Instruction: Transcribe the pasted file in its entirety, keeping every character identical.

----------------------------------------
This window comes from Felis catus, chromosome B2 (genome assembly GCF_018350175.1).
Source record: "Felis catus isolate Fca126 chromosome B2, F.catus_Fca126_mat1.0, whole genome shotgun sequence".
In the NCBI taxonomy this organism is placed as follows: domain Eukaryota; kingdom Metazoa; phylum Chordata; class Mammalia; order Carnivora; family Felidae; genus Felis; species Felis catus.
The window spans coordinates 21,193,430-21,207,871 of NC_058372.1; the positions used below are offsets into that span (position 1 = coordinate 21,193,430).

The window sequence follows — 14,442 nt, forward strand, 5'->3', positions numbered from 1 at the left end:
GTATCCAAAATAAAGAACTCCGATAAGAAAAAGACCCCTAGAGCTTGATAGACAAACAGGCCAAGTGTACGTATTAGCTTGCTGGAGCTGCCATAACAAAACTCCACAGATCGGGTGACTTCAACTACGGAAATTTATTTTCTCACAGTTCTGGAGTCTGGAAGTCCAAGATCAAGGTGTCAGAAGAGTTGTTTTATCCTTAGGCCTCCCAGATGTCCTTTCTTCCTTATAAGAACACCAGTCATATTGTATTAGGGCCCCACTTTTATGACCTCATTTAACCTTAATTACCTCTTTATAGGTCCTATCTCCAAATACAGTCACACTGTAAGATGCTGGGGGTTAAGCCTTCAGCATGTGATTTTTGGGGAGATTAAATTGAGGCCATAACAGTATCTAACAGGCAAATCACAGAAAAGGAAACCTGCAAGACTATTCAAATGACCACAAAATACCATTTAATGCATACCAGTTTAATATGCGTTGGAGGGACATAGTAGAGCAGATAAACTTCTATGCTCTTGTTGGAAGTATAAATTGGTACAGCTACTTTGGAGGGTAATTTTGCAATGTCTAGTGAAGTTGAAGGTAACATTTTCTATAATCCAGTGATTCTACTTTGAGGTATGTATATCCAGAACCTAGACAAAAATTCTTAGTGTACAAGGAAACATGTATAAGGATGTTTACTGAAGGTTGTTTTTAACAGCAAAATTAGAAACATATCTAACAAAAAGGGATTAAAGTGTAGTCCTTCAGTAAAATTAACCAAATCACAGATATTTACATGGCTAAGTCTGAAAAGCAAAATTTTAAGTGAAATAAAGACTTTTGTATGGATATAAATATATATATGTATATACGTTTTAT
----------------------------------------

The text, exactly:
This window comes from Felis catus, chromosome B2 (genome assembly GCF_018350175.1).
Source record: "Felis catus isolate Fca126 chromosome B2, F.catus_Fca126_mat1.0, whole genome shotgun sequence".
In the NCBI taxonomy this organism is placed as follows: domain Eukaryota; kingdom Metazoa; phylum Chordata; class Mammalia; order Carnivora; family Felidae; genus Felis; species Felis catus.
The window spans coordinates 21,193,430-21,207,871 of NC_058372.1; the positions used below are offsets into that span (position 1 = coordinate 21,193,430).

The window sequence follows — 14,442 nt, forward strand, 5'->3', positions numbered from 1 at the left end:
GTATCCAAAATAAAGAACTCCGATAAGAAAAAGACCCCTAGAGCTTGATAGACAAACAGGCCAAGTGTACGTATTAGCTTGCTGGAGCTGCCATAACAAAACTCCACAGATCGGGTGACTTCAACTACGGAAATTTATTTTCTCACAGTTCTGGAGTCTGGAAGTCCAAGATCAAGGTGTCAGAAGAGTTGTTTTATCCTTAGGCCTCCCAGATGTCCTTTCTTCCTTATAAGAACACCAGTCATATTGTATTAGGGCCCCACTTTTATGACCTCATTTAACCTTAATTACCTCTTTATAGGTCCTATCTCCAAATACAGTCACACTGTAAGATGCTGGGGGTTAAGCCTTCAGCATGTGATTTTTGGGGAGATTAAATTGAGGCCATAACAGTATCTAACAGGCAAATCACAGAAAAGGAAACCTGCAAGACTATTCAAATGACCACAAAATACCATTTAATGCATACCAGTTTAATATGCGTTGGAGGGACATAGTAGAGCAGATAAACTTCTATGCTCTTGTTGGAAGTATAAATTGGTACAGCTACTTTGGAGGGTAATTTTGCAATGTCTAGTGAAGTTGAAGGTAACATTTTCTATAATCCAGTGATTCTACTTTGAGGTATGTATATCCAGAACCTAGACAAAAATTCTTAGTGTACAAGGAAACATGTATAAGGATGTTTACTGAAGGTTGTTTTTAACAGCAAAATTAGAAACATATCTAACAAAAAGGGATTAAAGTGTAGTCCTTCAGTAAAATTAACCAAATCACAGATATTTACATGGCTAAGTCTGAAAAGCAAAATTTTAAGTGAAATAAAGACTTTTGTATGGATATAAATATATATATGTATATACGTTTTAT